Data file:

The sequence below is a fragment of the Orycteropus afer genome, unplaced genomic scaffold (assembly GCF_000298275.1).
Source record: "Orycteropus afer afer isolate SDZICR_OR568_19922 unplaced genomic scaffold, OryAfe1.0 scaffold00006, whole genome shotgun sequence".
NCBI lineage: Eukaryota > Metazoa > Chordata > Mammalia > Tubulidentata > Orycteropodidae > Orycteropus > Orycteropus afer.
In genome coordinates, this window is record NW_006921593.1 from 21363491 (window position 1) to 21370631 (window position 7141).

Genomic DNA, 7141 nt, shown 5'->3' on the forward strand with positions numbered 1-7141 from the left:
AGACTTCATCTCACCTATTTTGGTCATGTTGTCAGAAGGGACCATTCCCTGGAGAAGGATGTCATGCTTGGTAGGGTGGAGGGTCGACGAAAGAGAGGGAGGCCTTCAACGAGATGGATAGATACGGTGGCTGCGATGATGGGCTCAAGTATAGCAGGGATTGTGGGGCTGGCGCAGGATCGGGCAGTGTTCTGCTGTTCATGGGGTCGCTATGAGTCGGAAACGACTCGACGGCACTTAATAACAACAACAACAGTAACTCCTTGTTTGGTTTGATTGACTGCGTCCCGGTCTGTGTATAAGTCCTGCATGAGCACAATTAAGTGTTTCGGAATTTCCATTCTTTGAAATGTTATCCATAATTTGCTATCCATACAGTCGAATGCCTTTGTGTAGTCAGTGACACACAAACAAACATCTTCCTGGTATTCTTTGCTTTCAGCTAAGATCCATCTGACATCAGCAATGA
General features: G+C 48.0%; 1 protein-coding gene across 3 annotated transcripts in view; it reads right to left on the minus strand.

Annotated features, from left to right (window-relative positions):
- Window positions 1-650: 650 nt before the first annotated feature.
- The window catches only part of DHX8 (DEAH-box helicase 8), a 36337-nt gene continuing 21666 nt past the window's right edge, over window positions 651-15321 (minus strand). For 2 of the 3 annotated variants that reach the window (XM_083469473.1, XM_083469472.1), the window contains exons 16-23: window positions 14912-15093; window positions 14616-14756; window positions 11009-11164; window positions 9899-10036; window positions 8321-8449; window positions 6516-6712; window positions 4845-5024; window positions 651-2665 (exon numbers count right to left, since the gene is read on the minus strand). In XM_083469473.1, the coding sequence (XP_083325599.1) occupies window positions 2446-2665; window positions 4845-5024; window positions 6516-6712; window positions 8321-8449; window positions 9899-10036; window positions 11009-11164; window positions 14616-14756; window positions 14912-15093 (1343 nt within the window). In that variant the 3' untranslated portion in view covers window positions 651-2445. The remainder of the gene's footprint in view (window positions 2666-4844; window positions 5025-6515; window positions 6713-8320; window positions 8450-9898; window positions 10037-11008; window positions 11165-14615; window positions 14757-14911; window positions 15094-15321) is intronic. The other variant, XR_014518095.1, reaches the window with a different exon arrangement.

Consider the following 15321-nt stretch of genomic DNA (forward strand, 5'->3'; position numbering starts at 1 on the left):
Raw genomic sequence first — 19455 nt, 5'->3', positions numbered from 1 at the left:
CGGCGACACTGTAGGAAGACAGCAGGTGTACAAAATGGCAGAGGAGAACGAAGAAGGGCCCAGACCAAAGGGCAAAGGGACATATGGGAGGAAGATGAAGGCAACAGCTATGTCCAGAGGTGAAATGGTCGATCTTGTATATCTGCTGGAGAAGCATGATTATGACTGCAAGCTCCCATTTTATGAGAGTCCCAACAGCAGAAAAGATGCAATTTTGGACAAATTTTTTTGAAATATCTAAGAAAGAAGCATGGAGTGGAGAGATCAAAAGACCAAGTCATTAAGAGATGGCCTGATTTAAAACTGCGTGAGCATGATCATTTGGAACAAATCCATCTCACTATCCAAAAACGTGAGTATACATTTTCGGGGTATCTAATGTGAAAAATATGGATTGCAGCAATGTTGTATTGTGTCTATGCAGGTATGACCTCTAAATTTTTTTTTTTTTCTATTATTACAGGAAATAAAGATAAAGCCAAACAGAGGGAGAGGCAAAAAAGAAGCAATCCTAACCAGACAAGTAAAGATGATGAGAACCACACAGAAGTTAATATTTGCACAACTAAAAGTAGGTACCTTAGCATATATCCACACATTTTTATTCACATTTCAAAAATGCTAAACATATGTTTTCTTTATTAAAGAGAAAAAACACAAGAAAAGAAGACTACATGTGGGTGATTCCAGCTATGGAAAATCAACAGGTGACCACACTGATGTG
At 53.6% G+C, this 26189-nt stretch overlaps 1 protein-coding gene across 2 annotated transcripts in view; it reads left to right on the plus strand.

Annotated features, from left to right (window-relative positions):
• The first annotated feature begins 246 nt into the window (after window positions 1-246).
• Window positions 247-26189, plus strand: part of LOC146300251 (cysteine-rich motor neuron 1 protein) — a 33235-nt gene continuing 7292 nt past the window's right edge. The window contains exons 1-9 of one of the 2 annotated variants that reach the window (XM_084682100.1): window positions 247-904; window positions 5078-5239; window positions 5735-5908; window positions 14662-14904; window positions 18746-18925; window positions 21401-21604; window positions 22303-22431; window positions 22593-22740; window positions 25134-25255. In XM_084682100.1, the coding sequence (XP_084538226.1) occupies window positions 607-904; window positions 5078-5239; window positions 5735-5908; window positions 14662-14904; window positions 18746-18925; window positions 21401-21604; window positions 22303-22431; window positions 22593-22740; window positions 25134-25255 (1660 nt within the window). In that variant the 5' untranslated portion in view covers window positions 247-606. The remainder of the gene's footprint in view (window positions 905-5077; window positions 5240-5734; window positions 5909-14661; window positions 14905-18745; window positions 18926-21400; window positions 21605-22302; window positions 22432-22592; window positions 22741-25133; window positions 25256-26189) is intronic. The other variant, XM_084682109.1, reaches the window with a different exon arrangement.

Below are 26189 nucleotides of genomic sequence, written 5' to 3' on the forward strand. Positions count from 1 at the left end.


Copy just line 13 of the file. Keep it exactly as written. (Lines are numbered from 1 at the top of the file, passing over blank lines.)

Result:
CGGCGACACTGTAGGAAGACAGCAGGTGTACAAAATGGCAGAGGAGAACGAAGAAGGGCCCAGACCAAAGGGCAAAGGGACATATGGGAGGAAGATGAAGGCAACAGCTATGTCCAGAGGTGAAATGGTCGATCTTGTATATCTGCTGGAGAAGCATGATTATGACTGCAAGCTCCCATTTTATGAGAGTCCCAACAGCAGAAAAGATGCAATTTTGGACAAATTTTTTTGAAATATCTAAGAAAGAAGCATGGAGTGGAGAGATCAAAAGACCAAGTCATTAAGAGATGGCCTGATTTAAAACTGCGTGAGCATGATCATTTGGAACAAATCCATCTCACTATCCAAAAACGTGAGTATACATTTTCGGGGTATCTAATGTGAAAAATATGGATTGCAGCAATGTTGTATTGTGTCTATGCAGGTATGACCTCTAAATTTTTTTTTTTTTCTATTATTACAGGAAATAAAGATAAAGCCAAACAGAGGGAGAGGCAAAAAAGAAGCAATCCTAACCAGACAAGTAAAGATGATGAGAACCACACAGAAGTTAATATTTGCACAACTAAAAGTAGGTACCTTAGCATATATCCACACATTTTTATTCACATTTCAAAAATGCTAAACATATGTTTTCTTTATTAAAGAGAAAAAACACAAGAAAAGAAGACTACATGTGGGTGATTCCAGCTATGGAAAATCAACAGGTGACCACACTGATGTG